Old MCN Blogs
David Poland

By David Poland poland@moviecitynews.com

You Knew It Was Coming: Greengrass to Open Tribeca with 'United 93'

Don’t look now, but Paul Greengrass is preparing “the DNA of our times” to open the Tribeca Film Festival. The real-time 9/11 film United 93, neé Flight 93, will premiere downtown April 25, and if you have not yet viewed the trailer (“From Paul Greengrass, director of Bloody Sunday and The Bourne Supremacy,” natch), you just cannot know what kind of misbegotten treat you are in for.
“But STV, you asshole,” you say. “You have not even seen the film!” True, but I have had to listen to this clown Greengrass soup up the drama of 9/11 to sell his movie for the last seven months, and so far, it looks like a History Channel reenactment: Flight attendants saying they “want to get home to see my babies”; scary, swarthy Muslims; military men barking into headsets; and all the other usual suspects.
And now Greengrass himself is back to leading the publicity charge:

“The events of 9/11 had a massive effect on me, like everyone, and I wanted to use my position as a filmmaker to contribute something so they are not casually forgotten,” stated Greengrass. “United 93 tells one story of that morning and I hope that by showing the film at Tribeca, whose roots and inspiration grew in response to the devastation of 9/11, we will be reminded of the courage of all those on board and also the thousands of men and women who confronted similarly unimaginable scenarios in New York and Washington. By honoring the families who lost those they loved, I hope we can ensure that their sacrifice is remembered and hopefully seek wisdom in the future.”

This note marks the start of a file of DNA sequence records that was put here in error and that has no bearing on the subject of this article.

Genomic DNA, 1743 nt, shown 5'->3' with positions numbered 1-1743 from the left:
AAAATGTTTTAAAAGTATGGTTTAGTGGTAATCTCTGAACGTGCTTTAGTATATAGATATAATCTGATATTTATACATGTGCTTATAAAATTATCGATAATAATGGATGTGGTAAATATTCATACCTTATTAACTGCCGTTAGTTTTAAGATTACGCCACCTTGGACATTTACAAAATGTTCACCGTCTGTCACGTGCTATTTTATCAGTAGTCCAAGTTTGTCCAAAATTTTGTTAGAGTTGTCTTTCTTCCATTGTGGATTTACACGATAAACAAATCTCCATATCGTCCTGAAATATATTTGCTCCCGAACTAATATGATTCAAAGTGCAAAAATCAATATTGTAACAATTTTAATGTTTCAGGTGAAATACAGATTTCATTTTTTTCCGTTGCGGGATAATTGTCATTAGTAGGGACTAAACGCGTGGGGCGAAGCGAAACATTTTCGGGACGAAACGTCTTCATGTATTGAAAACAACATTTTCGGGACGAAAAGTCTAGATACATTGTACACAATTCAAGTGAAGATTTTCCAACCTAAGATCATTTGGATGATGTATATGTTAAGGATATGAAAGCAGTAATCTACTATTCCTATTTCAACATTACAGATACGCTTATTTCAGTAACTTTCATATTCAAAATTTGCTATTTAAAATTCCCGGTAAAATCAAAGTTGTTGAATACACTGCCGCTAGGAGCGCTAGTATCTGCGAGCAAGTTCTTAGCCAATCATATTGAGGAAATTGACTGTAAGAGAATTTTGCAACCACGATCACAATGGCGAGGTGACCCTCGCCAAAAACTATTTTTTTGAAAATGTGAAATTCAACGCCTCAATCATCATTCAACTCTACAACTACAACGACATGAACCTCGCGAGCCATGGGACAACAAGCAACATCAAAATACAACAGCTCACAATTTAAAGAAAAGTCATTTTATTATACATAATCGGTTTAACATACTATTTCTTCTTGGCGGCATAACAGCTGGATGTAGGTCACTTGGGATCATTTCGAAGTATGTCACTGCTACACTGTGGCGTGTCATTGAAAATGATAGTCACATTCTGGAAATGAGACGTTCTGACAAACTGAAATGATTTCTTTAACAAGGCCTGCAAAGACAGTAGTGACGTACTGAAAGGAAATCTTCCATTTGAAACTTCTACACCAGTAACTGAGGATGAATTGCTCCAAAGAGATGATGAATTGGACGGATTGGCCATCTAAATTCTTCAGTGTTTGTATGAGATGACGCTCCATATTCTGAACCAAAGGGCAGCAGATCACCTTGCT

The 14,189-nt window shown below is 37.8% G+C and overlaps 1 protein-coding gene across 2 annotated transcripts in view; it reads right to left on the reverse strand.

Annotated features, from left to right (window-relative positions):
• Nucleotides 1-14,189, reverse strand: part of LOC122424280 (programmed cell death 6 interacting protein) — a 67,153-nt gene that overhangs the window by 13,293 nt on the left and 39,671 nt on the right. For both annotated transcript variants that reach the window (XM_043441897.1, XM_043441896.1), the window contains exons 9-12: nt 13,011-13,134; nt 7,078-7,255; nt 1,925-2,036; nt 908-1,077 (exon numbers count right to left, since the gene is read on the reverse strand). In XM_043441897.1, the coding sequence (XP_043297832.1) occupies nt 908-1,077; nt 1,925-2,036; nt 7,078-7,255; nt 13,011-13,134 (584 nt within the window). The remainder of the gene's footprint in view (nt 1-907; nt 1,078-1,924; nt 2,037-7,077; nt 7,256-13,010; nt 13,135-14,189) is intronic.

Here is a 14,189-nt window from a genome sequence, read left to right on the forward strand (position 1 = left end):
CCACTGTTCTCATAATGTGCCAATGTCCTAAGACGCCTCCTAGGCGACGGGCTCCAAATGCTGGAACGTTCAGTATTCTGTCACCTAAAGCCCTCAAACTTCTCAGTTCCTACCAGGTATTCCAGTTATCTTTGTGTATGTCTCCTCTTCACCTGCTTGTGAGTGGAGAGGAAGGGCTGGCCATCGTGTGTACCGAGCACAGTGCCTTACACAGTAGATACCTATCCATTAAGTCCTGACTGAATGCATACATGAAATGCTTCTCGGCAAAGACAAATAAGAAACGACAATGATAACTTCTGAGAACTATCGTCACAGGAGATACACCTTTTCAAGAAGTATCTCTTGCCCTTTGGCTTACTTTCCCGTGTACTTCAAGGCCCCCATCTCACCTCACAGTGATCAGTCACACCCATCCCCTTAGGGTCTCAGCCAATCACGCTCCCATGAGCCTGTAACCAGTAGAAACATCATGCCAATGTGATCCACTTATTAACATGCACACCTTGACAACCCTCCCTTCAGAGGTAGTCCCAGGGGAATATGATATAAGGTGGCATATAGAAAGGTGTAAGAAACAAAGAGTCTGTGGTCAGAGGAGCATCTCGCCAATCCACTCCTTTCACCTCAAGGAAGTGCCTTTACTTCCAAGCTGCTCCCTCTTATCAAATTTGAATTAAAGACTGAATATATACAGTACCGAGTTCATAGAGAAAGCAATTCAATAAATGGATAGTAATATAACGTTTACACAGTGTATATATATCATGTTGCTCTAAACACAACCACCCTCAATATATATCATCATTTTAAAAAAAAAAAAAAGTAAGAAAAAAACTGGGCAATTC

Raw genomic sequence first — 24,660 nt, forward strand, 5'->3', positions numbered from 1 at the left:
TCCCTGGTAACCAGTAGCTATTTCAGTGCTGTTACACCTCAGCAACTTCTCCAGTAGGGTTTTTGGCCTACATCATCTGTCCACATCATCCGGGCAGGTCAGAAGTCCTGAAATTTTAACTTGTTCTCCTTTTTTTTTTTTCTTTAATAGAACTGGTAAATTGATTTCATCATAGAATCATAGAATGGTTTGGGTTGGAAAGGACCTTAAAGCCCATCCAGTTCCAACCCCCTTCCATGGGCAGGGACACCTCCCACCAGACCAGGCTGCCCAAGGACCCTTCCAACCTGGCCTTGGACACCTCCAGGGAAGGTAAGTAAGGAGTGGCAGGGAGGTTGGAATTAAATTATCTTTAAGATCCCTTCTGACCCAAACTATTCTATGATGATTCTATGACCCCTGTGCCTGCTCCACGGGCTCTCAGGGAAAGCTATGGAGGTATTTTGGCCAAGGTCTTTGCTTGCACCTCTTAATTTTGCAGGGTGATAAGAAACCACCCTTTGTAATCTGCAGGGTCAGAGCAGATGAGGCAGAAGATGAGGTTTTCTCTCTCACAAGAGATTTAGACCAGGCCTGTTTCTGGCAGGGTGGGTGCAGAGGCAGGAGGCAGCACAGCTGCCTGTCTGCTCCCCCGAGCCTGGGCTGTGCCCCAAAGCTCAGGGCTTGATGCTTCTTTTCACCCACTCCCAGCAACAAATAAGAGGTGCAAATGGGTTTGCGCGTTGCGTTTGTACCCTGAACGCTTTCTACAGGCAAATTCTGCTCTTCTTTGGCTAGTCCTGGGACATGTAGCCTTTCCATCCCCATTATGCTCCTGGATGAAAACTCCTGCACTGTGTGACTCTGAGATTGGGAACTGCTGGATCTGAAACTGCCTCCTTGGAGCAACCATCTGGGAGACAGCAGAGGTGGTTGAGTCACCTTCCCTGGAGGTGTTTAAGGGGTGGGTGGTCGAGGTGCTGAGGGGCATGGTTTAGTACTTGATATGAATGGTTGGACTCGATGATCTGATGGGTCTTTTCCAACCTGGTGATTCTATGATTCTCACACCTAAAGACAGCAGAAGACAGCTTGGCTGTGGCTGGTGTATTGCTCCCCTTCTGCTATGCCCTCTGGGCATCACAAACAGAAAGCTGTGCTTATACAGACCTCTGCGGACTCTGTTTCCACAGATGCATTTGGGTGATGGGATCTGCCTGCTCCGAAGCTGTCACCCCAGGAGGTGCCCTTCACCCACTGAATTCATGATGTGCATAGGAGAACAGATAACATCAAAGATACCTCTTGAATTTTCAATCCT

Yeah, well, check it out, Paul: We have a 16-acre hole in the ground where the World Trade Center used to be. And while we all appreciate you “using your position as a filmmaker” to jog our memories, nobody around here–especially in Tribeca–has “casually forgotten” much of anything about 9/11. Please, for once, let your film roll and just… stop… talking.
UPDATE: Cinematical’s Martha Fischer writes that TFF organizers are playing it verrrrrrrry safe with United 93‘s premiere:

Instead of a traditional red carpet arrival ceremony, complete with a glamorous party following the opening event, the screening will be private, open only to the families of victims, first responders, and festival staff. Press will be accommodated in an overflow room, but will not be allowed into the actual theater. The screening itself will be followed by what is being called a “low-key conversation dinner,” again with limited attendance. In addition, out of respect for the those affected by the events of 9/11, the opening will not be held in the Tribeca (the neighborhood that is home to Ground Zero); negotiations are currently underway to hold it at [a] landmark theater in midtown Manhattan.

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2 Responses to “You Knew It Was Coming: Greengrass to Open Tribeca with 'United 93'”

  1. Jason Okamoto says:

    Come on STV. Being a little unfair, arent we? If anythying you should be upset that the movie is about United 93, and not one of the WTC Flights. Nevertheless, they would all basicaly end the same way. On a personal level I’m upset that they couldnt bet any REAL actors for these roles. I mean Matt Damon as the gay guy would have been great!